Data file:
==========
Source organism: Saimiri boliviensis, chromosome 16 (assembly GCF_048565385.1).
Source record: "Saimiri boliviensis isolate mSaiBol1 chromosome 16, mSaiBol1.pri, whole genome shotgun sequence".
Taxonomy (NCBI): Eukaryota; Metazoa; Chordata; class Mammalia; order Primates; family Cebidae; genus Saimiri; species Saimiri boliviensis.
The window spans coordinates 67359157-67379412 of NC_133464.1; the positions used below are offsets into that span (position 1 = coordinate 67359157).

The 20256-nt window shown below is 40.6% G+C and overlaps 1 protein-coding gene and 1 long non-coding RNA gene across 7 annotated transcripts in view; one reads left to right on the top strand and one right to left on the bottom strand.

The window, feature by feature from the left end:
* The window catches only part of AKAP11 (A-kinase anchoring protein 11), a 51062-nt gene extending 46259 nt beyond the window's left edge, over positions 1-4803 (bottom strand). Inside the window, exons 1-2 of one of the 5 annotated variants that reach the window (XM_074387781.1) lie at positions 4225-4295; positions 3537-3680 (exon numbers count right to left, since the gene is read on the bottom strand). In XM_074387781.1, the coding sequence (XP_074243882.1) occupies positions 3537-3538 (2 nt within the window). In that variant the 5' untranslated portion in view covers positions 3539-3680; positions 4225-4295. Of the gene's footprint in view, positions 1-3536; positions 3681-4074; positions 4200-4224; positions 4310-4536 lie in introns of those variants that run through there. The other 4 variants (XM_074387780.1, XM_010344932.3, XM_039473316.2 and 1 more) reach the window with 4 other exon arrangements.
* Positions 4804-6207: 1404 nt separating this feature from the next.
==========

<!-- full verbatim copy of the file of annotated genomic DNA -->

Source organism: Saimiri boliviensis, chromosome 16 (assembly GCF_048565385.1).
Source record: "Saimiri boliviensis isolate mSaiBol1 chromosome 16, mSaiBol1.pri, whole genome shotgun sequence".
Taxonomy (NCBI): Eukaryota; Metazoa; Chordata; class Mammalia; order Primates; family Cebidae; genus Saimiri; species Saimiri boliviensis.
The window spans coordinates 67359157-67379412 of NC_133464.1; the positions used below are offsets into that span (position 1 = coordinate 67359157).

The 20256-nt window shown below is 40.6% G+C and overlaps 1 protein-coding gene and 1 long non-coding RNA gene across 7 annotated transcripts in view; one reads left to right on the top strand and one right to left on the bottom strand.

The window, feature by feature from the left end:
* The window catches only part of AKAP11 (A-kinase anchoring protein 11), a 51062-nt gene extending 46259 nt beyond the window's left edge, over positions 1-4803 (bottom strand). Inside the window, exons 1-2 of one of the 5 annotated variants that reach the window (XM_074387781.1) lie at positions 4225-4295; positions 3537-3680 (exon numbers count right to left, since the gene is read on the bottom strand). In XM_074387781.1, the coding sequence (XP_074243882.1) occupies positions 3537-3538 (2 nt within the window). In that variant the 5' untranslated portion in view covers positions 3539-3680; positions 4225-4295. Of the gene's footprint in view, positions 1-3536; positions 3681-4074; positions 4200-4224; positions 4310-4536 lie in introns of those variants that run through there. The other 4 variants (XM_074387780.1, XM_010344932.3, XM_039473316.2 and 1 more) reach the window with 4 other exon arrangements.
* Positions 4804-6207: 1404 nt separating this feature from the next.